You get the best of all worlds with Meyer lemon trees. They grow pretty blossoms, add a splash of sunny color, and, of course, they produce delicious fruit. A hybrid of lemon and mandarin orange, they're juicy and less tart than other varieties. They're also on the sweeter side, which makes them a favorite for desserts and cocktails. They're also not too high maintenance; however, they do require patience. To get all the benefits, here's what you need to know about growing and caring for a Meyer lemon tree, whether you plant indoors in a container or outdoors, plus information on pruning, propagating, harvesting, and more.
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What is a Meyer lemon tree?
The first Meyer lemon tree (Citrus x meyeri) was introduced in China in 1908, and the variety we know today (which is less susceptible to viruses) came from the University of California in 1975. Grocery stores don't usually sell the fruit, but you can find them at your local farmers market—or grow your own.
Meyer lemon trees belong to the flowering citrus family. They are broadleaf evergreen trees, meaning their shiny dark green leaves naturally remain on the plant year round in warmer climates. These plants can grow to reach 6-10 feet tall. The dwarf variety grows to be about 5-7 feet, ideal for a smaller garden or accent in a room with limited space. Meyer lemon trees bloom in the fall or early spring with fragrant white blossoms.
How to Grow a Meyer Lemon Tree: Indoors vs. Outdoors
Meyer lemon trees require a warmer climate to thrive outdoors, surviving winters in hardiness zones 9-11. If you live in a colder region, you can keep your lemon tree outside during the warmer months in a large container. Then, bring the tree inside once temperatures drop below 50°F. Meyer lemon trees are slightly cold tolerant, and they need a period of cooler temperatures (around 60°F) to encourage flowering.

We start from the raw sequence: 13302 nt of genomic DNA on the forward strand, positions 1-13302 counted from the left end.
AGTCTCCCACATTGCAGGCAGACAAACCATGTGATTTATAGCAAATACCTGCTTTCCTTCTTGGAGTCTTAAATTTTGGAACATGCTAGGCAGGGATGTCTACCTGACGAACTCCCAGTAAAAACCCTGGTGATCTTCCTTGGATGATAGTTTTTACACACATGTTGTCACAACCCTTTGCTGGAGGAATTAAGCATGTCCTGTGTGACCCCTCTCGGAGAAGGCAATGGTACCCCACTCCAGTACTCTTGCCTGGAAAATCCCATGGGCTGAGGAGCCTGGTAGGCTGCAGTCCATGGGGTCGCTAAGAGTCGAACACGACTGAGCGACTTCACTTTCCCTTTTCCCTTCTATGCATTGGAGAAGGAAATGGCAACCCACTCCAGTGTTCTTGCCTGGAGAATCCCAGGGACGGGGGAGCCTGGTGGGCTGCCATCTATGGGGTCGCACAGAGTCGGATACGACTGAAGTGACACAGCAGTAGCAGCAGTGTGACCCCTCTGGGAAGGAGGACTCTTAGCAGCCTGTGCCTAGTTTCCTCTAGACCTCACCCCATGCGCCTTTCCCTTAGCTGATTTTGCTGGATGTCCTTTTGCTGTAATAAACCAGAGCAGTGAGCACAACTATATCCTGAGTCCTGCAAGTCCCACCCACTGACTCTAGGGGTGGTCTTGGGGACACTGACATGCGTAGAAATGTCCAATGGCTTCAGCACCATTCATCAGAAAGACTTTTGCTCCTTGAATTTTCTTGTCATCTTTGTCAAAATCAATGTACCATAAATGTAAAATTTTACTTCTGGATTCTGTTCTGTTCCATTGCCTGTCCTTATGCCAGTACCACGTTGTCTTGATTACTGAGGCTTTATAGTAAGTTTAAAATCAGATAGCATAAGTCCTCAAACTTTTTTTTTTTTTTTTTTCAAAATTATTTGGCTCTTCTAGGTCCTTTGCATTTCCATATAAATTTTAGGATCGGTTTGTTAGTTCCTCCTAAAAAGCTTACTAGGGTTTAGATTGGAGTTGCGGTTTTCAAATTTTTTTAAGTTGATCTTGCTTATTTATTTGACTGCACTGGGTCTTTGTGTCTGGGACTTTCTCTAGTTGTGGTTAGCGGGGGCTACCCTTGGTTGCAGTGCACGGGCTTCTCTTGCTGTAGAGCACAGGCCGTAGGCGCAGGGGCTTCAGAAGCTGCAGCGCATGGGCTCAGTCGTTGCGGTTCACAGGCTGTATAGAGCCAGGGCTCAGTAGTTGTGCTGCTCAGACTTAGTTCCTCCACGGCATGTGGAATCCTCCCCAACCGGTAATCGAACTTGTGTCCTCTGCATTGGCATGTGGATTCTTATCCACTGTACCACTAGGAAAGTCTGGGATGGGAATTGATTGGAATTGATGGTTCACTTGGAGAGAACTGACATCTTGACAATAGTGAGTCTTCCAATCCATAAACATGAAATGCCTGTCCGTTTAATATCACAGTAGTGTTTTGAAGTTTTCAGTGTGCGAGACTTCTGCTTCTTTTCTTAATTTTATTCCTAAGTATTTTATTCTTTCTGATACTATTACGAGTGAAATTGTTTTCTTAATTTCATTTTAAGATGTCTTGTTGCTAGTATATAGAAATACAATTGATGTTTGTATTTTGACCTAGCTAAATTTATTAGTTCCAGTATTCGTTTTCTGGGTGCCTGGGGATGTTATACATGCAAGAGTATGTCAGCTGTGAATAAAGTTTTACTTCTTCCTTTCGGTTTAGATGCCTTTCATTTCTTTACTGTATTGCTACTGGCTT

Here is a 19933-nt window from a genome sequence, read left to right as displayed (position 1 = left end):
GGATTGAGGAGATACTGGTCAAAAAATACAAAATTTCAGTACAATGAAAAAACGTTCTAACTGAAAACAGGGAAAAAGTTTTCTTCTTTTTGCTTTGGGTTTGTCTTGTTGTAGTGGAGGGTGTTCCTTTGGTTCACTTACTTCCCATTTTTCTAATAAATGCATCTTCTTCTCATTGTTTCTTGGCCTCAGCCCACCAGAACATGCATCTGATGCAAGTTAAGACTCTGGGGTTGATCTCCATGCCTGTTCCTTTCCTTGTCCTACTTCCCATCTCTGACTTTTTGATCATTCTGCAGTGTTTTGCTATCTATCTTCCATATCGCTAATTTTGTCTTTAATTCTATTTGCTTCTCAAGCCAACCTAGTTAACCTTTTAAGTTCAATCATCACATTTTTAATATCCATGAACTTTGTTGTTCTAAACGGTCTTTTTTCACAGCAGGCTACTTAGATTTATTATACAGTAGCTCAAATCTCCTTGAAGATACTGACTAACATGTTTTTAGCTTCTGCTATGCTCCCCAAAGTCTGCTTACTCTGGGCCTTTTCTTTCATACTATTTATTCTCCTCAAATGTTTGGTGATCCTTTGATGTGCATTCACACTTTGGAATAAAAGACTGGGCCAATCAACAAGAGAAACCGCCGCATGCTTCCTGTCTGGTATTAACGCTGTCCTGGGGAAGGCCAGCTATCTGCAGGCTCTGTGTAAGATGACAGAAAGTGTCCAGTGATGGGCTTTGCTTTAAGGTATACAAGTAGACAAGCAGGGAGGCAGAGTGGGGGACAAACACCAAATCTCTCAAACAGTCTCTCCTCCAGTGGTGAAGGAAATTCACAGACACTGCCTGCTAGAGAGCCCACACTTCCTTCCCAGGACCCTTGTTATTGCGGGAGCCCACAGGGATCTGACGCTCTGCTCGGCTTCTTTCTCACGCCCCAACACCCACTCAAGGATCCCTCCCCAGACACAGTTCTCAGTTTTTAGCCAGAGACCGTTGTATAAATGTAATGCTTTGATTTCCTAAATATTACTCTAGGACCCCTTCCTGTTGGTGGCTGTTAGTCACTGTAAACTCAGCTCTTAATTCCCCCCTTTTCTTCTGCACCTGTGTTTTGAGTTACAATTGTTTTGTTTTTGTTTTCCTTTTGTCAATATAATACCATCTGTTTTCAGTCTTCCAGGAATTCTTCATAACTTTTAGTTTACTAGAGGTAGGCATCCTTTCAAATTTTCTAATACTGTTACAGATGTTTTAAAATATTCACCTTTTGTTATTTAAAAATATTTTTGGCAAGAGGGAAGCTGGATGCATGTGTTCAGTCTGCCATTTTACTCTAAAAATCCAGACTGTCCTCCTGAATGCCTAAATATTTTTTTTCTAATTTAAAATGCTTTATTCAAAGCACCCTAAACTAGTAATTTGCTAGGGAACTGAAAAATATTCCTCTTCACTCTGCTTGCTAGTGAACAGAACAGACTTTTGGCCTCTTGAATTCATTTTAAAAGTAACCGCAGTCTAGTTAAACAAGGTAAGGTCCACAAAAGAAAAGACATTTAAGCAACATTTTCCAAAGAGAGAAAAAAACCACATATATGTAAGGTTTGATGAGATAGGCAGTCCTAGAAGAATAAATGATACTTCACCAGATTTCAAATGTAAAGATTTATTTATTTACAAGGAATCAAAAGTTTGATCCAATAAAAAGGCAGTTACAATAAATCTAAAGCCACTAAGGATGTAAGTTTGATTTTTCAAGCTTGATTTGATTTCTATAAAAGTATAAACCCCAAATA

Growing your Meyer lemon tree indoors allows you to not worry about the outdoor climate, but you do have to make sure it's getting enough sunlight. Place it near a south-facing window, or you can "chase the sun" throughout the day by moving it around. Assist with pollination if you're growing indoors by swirling a small paintbrush or cotton swab around the center of each lemon blossom to collect and spread pollen. If you're outdoors, pollinators take care of this for you.
How to Care for a Meyer Lemon Tree
Plant your Meyer lemon tree in loamy, sandy, well drained soil. Keep about the top inch of soil consistently moist but not soggy. The pH of the soil should be between 5.5 and 6.5. If you need to lower your soil pH, add sulfur; to increase soil pH, add garden lime according to package directions.
Meyer lemon trees love humidity. This is especially important indoors, where the levels need to be kept at 50% or above. Use a humidifier or mist the leaves several times a day (especially during the drier months). You can also fill a tray with stones and an inch or two of water and place your pot on top to increase humidity levels. Make sure to place the tree away from air vents or drafty windows.